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United States v. Holland

Dec 17, 2020
No. 20-11347 (11th Cir. Dec. 17, 2020)


No. 20-11347


UNITED STATES OF AMERICA, Plaintiff - Appellee, v. DAVID DENVER HOLLAND, Defendant - Appellant.

[DO NOT PUBLISH] Non-Argument Calendar D.C. Docket No. 3:19-cr-00100-RV-1 Appeal from the United States District Court for the Northern District of Florida Before MARTIN, BRANCH and DUBINA, Circuit Judges. PER CURIAM:

Appellant, David Holland, appeals the district court's imposition of his 60-month sentence for his conviction for being a felon in possession of a firearm, in violation of 18 U.S.C. §§ 922(g)(1), 924(a)(2). On appeal, Holland argues that the district court improperly calculated his base offense level after finding that his Florida state conviction for second-degree arson qualified as a "crime of violence" under U.S.S.G. §§ 2K2.1(a)(4)(A) and 4B1.2. The government responds that it is not necessary for this court to consider Holland's guideline challenge because any sentencing error was harmless. After reviewing the record and reading the parties' briefs, we agree with the government and affirm Holland's 60-month sentence.


In August 2019, a federal grand jury in the Northern District of Florida charged Holland with one count of being a felon in possession of a firearm in violation of 18 U.S.C. §§ 922(g)(1), 924(a)(2). Following a hearing, Holland pled guilty pursuant to a written plea agreement. The presentence investigation report ("PSI") stated the offense conduct: Florida police served an arrest warrant on Holland at his father's home and discovered drugs on Holland's person and inside his room, along with a loaded handgun and a tray of ammunition in his immediate vicinity. Upon later examination, authorities discovered that the firearm had traveled in or affected interstate commerce. The authorities also learned that Holland's right to own or possess a firearm had not been restored at the time of the offense, and Holland had seven prior felony convictions.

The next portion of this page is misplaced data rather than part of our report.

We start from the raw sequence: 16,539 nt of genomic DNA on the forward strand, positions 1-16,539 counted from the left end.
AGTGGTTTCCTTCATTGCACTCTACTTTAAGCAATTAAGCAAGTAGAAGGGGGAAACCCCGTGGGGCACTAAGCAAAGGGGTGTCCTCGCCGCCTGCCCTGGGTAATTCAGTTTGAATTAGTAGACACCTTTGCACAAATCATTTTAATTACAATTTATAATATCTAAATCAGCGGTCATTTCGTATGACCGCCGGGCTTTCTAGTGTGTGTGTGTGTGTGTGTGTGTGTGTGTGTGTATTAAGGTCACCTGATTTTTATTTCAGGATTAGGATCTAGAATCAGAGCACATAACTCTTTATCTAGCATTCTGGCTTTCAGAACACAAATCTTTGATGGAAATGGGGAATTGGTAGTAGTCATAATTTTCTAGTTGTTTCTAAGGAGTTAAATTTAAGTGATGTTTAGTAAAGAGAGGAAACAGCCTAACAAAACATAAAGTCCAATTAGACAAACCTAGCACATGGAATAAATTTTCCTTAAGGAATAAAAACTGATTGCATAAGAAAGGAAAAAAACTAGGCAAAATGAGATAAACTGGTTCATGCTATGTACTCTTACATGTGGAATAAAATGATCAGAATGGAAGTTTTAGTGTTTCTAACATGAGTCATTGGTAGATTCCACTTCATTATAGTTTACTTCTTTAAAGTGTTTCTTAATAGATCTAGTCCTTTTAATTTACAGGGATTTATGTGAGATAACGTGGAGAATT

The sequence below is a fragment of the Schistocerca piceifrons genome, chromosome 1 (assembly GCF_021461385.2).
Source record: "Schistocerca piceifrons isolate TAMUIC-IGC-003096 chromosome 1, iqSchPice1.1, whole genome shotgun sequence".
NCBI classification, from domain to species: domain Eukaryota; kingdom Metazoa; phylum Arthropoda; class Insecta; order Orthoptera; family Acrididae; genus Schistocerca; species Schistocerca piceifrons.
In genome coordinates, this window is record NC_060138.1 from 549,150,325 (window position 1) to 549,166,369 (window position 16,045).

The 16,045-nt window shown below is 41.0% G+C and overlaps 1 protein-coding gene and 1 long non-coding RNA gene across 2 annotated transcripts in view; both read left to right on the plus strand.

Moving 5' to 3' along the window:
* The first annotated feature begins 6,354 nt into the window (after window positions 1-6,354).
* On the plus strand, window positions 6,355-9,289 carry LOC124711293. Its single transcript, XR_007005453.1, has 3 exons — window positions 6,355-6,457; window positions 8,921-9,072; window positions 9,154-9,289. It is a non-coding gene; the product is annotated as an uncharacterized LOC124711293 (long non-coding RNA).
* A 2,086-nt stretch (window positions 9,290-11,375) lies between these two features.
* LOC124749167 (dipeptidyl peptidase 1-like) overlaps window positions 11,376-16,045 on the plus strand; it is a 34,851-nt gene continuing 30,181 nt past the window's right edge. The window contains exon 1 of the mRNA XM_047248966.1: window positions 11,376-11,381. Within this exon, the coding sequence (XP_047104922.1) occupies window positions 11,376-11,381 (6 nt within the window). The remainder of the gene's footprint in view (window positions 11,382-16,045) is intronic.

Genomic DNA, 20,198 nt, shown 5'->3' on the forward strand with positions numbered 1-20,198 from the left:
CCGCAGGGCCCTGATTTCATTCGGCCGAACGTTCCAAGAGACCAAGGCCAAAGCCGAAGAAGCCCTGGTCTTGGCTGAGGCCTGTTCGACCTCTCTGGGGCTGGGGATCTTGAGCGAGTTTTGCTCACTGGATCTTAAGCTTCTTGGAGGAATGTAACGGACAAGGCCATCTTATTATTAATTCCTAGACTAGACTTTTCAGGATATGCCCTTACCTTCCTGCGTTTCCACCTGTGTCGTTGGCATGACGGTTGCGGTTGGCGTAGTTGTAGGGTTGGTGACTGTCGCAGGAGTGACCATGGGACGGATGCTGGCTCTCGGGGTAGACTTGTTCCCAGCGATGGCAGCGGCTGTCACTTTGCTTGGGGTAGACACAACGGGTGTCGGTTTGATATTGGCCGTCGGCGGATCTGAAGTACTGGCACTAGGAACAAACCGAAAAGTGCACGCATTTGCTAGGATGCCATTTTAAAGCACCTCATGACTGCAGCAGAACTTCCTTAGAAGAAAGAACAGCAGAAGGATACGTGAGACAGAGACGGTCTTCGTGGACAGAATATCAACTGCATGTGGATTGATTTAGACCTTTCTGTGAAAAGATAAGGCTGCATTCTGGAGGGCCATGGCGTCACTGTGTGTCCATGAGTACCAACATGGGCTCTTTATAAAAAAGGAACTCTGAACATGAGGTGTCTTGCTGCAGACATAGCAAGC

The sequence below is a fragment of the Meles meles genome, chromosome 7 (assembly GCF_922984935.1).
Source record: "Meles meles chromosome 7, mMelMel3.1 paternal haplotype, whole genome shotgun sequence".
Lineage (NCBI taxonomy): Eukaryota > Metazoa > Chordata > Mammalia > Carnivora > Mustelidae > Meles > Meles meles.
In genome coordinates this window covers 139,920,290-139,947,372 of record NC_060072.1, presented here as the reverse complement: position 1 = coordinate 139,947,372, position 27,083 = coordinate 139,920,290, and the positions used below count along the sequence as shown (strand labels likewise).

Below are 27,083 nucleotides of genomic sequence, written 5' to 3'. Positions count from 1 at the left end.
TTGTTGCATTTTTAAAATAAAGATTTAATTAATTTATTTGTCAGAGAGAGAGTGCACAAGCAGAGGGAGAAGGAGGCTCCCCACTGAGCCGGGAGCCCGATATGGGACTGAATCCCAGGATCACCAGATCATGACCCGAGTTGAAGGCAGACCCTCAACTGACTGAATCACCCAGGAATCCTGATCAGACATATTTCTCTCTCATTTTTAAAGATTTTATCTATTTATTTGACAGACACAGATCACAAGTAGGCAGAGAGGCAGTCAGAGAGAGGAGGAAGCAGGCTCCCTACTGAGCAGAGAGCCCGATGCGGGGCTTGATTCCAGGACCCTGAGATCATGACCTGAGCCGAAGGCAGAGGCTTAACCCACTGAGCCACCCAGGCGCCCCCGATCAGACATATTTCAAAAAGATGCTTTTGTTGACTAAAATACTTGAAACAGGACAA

The PSI initially assigned Holland a base offense level of 20 but after several adjustments and deductions due to his acceptance of responsibility, Holland's total offense level was 21. The PSI described Holland's prior convictions, and based on these convictions, calculated his criminal history score at 21, which set his criminal history category at VI. Based on this offense level and criminal history category, the PSI found Holland's guideline imprisonment range to be 77 to 96 months, subject to a statutory maximum of 10 years.

Prior to sentencing, Holland objected that the PSI improperly calculated his base offense level because it found that his 2000 second-degree Florida arson conviction, pursuant to Florida Statute § 806.01(2), was a crime of violence under U.S.S.G. §§ 2K2.1(a)(4)(A) and 4B1.2(a). This classification increased his base offense level from 14 to 20. Holland first argued that his second-degree arson conviction did not qualify as a crime of violence under the elements clause of U.S.S.G. § 4B1.2(a)(1) because the Florida statute did not involve as an element of the offense the use of physical force against another person as required to be considered a crime of violence. Second, Holland claimed that his state conviction did not qualify as a crime of violence under U.S.S.G. § 4B1.2(a)(2)'s enumeration clause because the Florida statute was much broader than the generic offense. Holland reiterated his objections at sentencing, and the government opposed the objections.

The district court overruled Holland's objections, but following an exchange not relevant to the present appeal, the district court removed the 4-level adjustment under U.S.S.G. § 2K2.1(b)(6), which decreased his offense level to 17 and his sentencing range to 51 to 63 months. After arguing mitigation, Holland requested that the district court sentence him within the guideline range to no more than 60 months. The district court sentenced Holland to 60 months' imprisonment, followed by three years of supervised release.

In imposing the sentence, the district court stated that it considered the relevant sentencing factors under 18 U.S.C. § 3553(a) and found that the 60-month sentence was appropriate in this case. The district court noted that Holland had some good characteristics but needed to quit making bad decisions; that the sentence was intended to deter him from committing more crimes in the future; and that Holland needed to participate in a drug abuse program once incarcerated. Importantly, the district court stated that even if it had agreed with Holland's argument about his second-degree arson conviction, it still would have sentenced him to at least 60 months' imprisonment because Holland was a repeat offender: Holland had been convicted of the same offense before and had been before the same district court. (R. Doc. 51 at 20-64.)